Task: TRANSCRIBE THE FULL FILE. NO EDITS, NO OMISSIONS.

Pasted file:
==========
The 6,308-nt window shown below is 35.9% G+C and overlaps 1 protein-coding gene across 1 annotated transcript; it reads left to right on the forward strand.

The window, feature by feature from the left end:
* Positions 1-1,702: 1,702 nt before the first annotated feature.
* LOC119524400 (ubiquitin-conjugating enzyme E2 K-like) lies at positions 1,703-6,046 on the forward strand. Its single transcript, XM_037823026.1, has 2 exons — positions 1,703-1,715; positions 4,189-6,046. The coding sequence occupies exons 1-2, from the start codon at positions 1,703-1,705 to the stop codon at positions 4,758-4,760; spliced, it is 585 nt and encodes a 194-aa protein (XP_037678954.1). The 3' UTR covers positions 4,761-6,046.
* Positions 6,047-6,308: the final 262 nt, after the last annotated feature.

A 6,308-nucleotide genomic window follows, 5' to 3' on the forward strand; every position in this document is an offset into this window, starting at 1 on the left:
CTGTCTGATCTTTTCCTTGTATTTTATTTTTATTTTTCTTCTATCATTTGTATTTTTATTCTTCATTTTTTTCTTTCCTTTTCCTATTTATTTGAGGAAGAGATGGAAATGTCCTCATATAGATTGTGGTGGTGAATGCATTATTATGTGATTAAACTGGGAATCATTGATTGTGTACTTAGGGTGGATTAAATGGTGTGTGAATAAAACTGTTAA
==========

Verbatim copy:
The 6,308-nt window shown below is 35.9% G+C and overlaps 1 protein-coding gene across 1 annotated transcript; it reads left to right on the forward strand.

The window, feature by feature from the left end:
* Positions 1-1,702: 1,702 nt before the first annotated feature.
* LOC119524400 (ubiquitin-conjugating enzyme E2 K-like) lies at positions 1,703-6,046 on the forward strand. Its single transcript, XM_037823026.1, has 2 exons — positions 1,703-1,715; positions 4,189-6,046. The coding sequence occupies exons 1-2, from the start codon at positions 1,703-1,705 to the stop codon at positions 4,758-4,760; spliced, it is 585 nt and encodes a 194-aa protein (XP_037678954.1). The 3' UTR covers positions 4,761-6,046.
* Positions 6,047-6,308: the final 262 nt, after the last annotated feature.

A 6,308-nucleotide genomic window follows, 5' to 3' on the forward strand; every position in this document is an offset into this window, starting at 1 on the left:
CTGTCTGATCTTTTCCTTGTATTTTATTTTTATTTTTCTTCTATCATTTGTATTTTTATTCTTCATTTTTTTCTTTCCTTTTCCTATTTATTTGAGGAAGAGATGGAAATGTCCTCATATAGATTGTGGTGGTGAATGCATTATTATGTGATTAAACTGGGAATCATTGATTGTGTACTTAGGGTGGATTAAATGGTGTGTGAATAAAACTGTTAA